Utility and Democracy: The Political Thought of Jeremy Bentham (Paperback)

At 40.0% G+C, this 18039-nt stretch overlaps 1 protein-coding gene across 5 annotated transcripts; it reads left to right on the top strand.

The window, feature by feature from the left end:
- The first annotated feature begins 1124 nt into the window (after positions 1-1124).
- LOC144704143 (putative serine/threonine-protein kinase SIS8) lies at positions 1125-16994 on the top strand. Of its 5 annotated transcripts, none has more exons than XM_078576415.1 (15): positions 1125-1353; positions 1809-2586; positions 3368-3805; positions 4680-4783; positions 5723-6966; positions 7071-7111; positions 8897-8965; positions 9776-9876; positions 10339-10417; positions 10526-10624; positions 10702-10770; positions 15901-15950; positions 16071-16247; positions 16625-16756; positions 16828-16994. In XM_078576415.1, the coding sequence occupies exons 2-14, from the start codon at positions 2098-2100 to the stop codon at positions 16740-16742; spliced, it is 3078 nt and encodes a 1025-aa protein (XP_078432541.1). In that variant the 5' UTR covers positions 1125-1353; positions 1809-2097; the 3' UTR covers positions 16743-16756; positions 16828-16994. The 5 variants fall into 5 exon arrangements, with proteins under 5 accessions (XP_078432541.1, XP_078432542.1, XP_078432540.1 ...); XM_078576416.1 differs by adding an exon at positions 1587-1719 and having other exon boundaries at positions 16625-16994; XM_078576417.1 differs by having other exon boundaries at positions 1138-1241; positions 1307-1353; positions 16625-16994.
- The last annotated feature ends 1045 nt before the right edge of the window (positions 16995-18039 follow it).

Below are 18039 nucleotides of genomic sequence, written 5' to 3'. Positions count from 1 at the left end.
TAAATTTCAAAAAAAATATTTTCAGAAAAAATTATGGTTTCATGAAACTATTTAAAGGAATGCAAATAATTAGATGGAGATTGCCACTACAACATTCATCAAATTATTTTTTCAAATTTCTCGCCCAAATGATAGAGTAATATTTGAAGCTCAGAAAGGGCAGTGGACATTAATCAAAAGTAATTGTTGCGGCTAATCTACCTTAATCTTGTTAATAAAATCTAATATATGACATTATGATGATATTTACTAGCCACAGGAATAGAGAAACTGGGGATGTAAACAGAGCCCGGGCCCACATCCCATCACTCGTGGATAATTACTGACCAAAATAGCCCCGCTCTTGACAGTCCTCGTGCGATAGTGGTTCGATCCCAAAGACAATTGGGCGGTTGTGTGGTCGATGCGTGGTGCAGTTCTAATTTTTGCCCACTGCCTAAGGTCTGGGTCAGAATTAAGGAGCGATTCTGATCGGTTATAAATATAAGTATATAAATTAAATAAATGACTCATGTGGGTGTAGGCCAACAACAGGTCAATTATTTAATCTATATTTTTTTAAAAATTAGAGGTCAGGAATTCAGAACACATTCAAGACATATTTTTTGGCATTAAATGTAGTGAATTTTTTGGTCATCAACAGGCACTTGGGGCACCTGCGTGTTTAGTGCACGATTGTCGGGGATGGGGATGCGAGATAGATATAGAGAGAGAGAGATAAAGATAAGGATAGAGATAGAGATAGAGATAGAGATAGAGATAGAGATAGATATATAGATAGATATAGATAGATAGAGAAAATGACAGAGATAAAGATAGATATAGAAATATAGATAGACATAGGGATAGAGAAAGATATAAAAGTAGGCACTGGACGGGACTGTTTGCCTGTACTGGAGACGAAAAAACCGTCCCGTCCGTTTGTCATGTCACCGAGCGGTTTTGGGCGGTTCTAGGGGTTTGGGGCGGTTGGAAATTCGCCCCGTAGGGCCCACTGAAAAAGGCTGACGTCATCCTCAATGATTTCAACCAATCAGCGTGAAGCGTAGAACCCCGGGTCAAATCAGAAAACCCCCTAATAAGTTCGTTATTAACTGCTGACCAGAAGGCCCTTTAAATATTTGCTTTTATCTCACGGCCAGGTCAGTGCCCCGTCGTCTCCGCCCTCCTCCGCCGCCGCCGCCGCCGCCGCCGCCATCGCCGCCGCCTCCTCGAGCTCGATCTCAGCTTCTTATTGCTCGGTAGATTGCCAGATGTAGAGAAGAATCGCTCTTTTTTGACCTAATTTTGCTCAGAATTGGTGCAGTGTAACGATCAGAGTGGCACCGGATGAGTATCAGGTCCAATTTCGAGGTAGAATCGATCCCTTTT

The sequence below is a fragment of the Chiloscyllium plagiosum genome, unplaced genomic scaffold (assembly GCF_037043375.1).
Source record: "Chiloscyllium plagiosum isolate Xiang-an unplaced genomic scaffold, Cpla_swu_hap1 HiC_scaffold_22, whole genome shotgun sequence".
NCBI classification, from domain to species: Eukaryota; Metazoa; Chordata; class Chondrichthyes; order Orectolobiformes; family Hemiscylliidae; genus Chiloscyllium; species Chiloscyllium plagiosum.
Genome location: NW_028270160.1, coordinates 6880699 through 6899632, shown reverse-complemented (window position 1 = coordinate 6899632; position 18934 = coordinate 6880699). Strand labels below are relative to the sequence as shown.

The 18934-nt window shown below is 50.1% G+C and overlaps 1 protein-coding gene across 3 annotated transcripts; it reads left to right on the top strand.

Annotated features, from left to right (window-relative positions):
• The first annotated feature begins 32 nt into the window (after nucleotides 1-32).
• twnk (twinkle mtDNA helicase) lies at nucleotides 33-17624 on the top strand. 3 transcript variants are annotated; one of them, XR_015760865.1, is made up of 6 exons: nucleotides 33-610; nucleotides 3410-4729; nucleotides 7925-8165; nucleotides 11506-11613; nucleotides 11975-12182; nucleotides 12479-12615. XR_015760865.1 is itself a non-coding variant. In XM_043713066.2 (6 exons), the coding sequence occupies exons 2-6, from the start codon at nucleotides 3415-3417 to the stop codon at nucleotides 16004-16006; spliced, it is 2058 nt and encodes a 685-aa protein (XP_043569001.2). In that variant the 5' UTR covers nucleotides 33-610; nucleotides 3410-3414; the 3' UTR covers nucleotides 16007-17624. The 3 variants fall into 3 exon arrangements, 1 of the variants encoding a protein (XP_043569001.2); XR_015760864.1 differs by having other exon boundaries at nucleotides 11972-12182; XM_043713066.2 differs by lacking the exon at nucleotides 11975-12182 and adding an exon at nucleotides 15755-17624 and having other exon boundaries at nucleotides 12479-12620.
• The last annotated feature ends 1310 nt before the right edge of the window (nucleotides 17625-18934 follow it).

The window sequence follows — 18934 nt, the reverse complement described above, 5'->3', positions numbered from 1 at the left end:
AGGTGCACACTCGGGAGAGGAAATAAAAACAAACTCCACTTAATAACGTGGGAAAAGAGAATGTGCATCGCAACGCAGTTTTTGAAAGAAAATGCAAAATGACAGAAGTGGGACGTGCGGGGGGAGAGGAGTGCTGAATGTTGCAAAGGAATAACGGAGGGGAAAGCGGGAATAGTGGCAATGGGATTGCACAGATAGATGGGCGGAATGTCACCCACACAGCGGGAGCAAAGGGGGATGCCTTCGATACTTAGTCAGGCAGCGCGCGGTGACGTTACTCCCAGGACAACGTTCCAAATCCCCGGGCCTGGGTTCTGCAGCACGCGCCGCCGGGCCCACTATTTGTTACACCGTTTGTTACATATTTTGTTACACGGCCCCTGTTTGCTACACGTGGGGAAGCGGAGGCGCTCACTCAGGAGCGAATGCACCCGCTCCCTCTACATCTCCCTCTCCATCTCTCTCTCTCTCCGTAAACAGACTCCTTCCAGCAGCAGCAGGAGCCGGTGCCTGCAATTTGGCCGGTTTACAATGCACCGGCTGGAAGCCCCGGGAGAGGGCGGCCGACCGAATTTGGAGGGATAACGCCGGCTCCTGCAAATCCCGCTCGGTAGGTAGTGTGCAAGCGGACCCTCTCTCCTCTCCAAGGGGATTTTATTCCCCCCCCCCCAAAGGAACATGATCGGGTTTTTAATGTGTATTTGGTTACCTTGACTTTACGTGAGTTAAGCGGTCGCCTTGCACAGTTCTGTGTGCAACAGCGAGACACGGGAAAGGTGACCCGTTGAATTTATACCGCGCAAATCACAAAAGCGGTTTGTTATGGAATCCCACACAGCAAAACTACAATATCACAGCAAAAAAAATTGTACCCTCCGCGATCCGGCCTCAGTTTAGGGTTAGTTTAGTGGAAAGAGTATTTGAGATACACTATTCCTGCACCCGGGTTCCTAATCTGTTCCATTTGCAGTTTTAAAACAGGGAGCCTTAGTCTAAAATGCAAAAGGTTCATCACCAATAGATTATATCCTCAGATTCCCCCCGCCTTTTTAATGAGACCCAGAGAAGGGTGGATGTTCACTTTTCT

Utility and Democracy is the first comprehensive historical account of the political thought of Jeremy Bentham (1748-1832), the philosopher and reformer. Philip Schofield draws on his extensive knowledge of Bentham's unpublished manuscripts and original printed texts, and on the new, authoritative edition of The Collected Works of Jeremy Bentham. A compelling narrative charts the way in which Bentham applied his utilitarian philosophy to the rapidly changing circumstances of his age. Schofield begins with a lucid account of Bentham's insights in the fields of logic and language, and in particular his theory of real and fictitious entities, which lie at the foundation of his thought. He proceeds to show how these insights brought Bentham to the principle of utility, which led him in turn to produce the first systematic defense of democracy from a utilitarian perspective. In contrast to previous scholarship, which claims that Bentham's "conversion" or "transition" to political radicalism took place either at the time of the French Revolution or following his meeting with James Mill in 1808 or 1809, Professor Schofield shows that the process began in or around 1804 when the notion of sinister interest emerged in Bentham's thought. Bentham appreciated that rulers, rather than being motivated by a desire to promote the greatest happiness of those subject to them, aimed to promote their own happiness, whatever the overall cost to the community. In his constitutional writings of the 1820s, which he addressed to "all nations professing liberal opinions," Bentham argued that the proper end of constitutional design was to maximize official aptitude and minimize government expense, and that the publicity of official actions, within the context of a republican system of government where sovereignty lay in the people, was the means to achieve it. Bentham's commitment to radical reform led him to advocate the abolition of the British monarchy and House of Lords, the replacement of the Common Law with a codified system of law, and the "euthanasia" of the Anglican Church.